Large M&A departments aren’t essential for making successful acquisitions.
It’s not surprising that executives planning for M&A often look to acquirers with track records of success for insights. After all, effective deal making can be a source of superior corporate performance, and the capital markets tend to reward companies that have executives with experience in planning, carrying out, and integrating mergers and acquisitions.
Attention typically focuses on companies that have large, standing M&A teams with as many as 30 to 40 members, who can meet all the contingencies that deal planning might require, such as initial screening, legal structure, and finance. Because such teams can manage deals from beginning to end, they are the most efficient way to screen potential targets (as many as eight to ten for each acquisition planned), particularly if a company intends to acquire a lot of small businesses in a fragmented industry.
Executives at companies that don’t have large, standing teams may wonder if they are really essential for successful deal making. We don’t think they are. If the essentials for the governance and execution of M&A are in place, many companies can carry it out successfully with a small, experienced team that pulls in resources project by project. In an ongoing series of executive interviews on M&A, we’ve run across a number of companies that have small M&A teams—with as few as two to three core team members, led by the head of M&A—which take this kind of project-driven approach.
Indeed, it may even be more suitable than the use of large, standing teams—at least for companies in certain industries, depending on the number of strategic M&A opportunities. Consider, for example, the difference between the utility industry and the broad software industry. In the former, few potential M&A targets turn up in a given year, so assembling a project-based team will be sufficient to assess the opportunities. These utilities also have less need for a highly formalized M&A process, because their normal investment process can deal with M&A sufficiently. This approach provides a relatively clear decision point even if a utility has no formalized M&A playbook to generate and screen deals. By contrast, in the software industry, there are many hundreds (if not thousands) of potential targets for a larger company, depending on the scope of its growth strategy. For such companies, screening must be an ongoing process using more formalized tools in a more centralized and disciplined way.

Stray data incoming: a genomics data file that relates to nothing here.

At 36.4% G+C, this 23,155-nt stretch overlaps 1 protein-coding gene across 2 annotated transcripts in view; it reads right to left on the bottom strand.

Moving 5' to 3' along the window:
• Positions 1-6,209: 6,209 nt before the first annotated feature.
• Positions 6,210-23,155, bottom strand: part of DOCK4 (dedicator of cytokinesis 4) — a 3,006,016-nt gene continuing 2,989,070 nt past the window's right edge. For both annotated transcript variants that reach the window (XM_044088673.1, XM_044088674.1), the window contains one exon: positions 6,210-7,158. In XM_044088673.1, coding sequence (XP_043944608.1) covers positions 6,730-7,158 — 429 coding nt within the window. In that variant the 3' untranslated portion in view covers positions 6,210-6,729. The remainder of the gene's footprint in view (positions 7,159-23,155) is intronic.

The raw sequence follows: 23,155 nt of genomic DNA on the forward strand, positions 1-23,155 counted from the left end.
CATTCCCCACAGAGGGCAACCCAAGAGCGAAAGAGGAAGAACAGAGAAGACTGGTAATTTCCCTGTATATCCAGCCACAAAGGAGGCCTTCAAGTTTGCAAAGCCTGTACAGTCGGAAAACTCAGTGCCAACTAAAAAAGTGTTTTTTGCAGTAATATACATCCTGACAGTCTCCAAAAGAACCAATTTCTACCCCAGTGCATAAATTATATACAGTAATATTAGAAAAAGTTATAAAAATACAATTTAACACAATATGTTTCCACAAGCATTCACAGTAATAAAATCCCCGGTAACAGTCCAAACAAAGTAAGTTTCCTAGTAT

Not surprising, executives we’ve spoken to from relatively consolidated industries tend to prefer project-based teams. Companies that rely on them, however, must also have the essential M&A discipline of the more systematic approach. These companies need to employ the basic tools of successful M&A, such as a relatively standardized discounted-cash-flow analysis to identify key elements (including intrinsic and synergy value), due-diligence checklists, and integration team charters. There are also unique challenges in several key areas.
A link to strategy. A tight link between the strategy of a company and its M&A program is critical for success, regardless of what kind of merger team it uses. In particular, companies using the project-driven approach must identify out-of-scope deals early on so they can be put aside, freeing up scarce resources.
Governance. No matter which approach a company uses, it must have an explicit path toward decision making so that it can move in a quick, fact-based way when competing for acquisitions. Companies with large, standing M&A teams typically have a formalized approach to M&A decision making—an approach different from the one for standard investment decisions. Often, a specific M&A committee controls and steers the flow of deals and makes go-no-go decisions at various points.
Companies that use the leaner, project-driven approach tend to have a less formalized procedure. Often, they forego the M&A committee and use the standard investment decision process instead. This can work well and may even expedite decision making so long as there are few deals or the deals considered are small enough for management to address on the business unit level. One European consumer company, for example, handles all M&A decisions just as it would other capital expenditure or investment decisions. This ensures that each deal’s value creation potential receives scrutiny, since all such decisions must compete for the same scarce resources.
Organization. Large corporate M&A teams can work through deals more quickly, but they can sometimes get so focused on finding the next one that they lose a clear connection to the strategies of the business units. We have observed organizations where even business unit managers directly affected by a deal come to the table relatively late.